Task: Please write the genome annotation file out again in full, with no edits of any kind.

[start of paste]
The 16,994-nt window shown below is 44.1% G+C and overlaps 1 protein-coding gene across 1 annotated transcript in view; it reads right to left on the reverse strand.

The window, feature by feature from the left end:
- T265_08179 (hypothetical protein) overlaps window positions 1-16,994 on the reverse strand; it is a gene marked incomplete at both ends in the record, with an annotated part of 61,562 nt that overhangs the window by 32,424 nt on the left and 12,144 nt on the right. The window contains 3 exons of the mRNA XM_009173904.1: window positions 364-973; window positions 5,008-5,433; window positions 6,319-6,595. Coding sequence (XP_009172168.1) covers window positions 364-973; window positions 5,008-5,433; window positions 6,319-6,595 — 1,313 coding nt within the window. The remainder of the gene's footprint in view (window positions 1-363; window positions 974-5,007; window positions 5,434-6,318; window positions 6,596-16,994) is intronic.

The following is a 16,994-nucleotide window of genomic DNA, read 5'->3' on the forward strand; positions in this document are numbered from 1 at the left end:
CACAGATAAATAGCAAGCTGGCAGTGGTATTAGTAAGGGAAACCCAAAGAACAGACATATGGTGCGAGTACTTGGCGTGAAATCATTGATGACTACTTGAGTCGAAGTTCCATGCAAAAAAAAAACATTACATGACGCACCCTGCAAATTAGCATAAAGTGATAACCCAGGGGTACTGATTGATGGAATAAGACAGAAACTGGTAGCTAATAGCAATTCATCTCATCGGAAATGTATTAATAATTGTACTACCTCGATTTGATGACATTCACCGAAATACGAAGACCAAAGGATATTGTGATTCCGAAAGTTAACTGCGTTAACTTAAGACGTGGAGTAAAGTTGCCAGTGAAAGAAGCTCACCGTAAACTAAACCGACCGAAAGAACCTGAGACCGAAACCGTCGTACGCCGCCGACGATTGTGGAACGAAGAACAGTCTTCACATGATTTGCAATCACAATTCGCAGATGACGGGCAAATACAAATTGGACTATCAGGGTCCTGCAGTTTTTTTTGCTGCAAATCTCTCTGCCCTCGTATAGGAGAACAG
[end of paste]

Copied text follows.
The 16,994-nt window shown below is 44.1% G+C and overlaps 1 protein-coding gene across 1 annotated transcript in view; it reads right to left on the reverse strand.

The window, feature by feature from the left end:
- T265_08179 (hypothetical protein) overlaps window positions 1-16,994 on the reverse strand; it is a gene marked incomplete at both ends in the record, with an annotated part of 61,562 nt that overhangs the window by 32,424 nt on the left and 12,144 nt on the right. The window contains 3 exons of the mRNA XM_009173904.1: window positions 364-973; window positions 5,008-5,433; window positions 6,319-6,595. Coding sequence (XP_009172168.1) covers window positions 364-973; window positions 5,008-5,433; window positions 6,319-6,595 — 1,313 coding nt within the window. The remainder of the gene's footprint in view (window positions 1-363; window positions 974-5,007; window positions 5,434-6,318; window positions 6,596-16,994) is intronic.

The following is a 16,994-nucleotide window of genomic DNA, read 5'->3' on the forward strand; positions in this document are numbered from 1 at the left end:
CACAGATAAATAGCAAGCTGGCAGTGGTATTAGTAAGGGAAACCCAAAGAACAGACATATGGTGCGAGTACTTGGCGTGAAATCATTGATGACTACTTGAGTCGAAGTTCCATGCAAAAAAAAAACATTACATGACGCACCCTGCAAATTAGCATAAAGTGATAACCCAGGGGTACTGATTGATGGAATAAGACAGAAACTGGTAGCTAATAGCAATTCATCTCATCGGAAATGTATTAATAATTGTACTACCTCGATTTGATGACATTCACCGAAATACGAAGACCAAAGGATATTGTGATTCCGAAAGTTAACTGCGTTAACTTAAGACGTGGAGTAAAGTTGCCAGTGAAAGAAGCTCACCGTAAACTAAACCGACCGAAAGAACCTGAGACCGAAACCGTCGTACGCCGCCGACGATTGTGGAACGAAGAACAGTCTTCACATGATTTGCAATCACAATTCGCAGATGACGGGCAAATACAAATTGGACTATCAGGGTCCTGCAGTTTTTTTTGCTGCAAATCTCTCTGCCCTCGTATAGGAGAACAG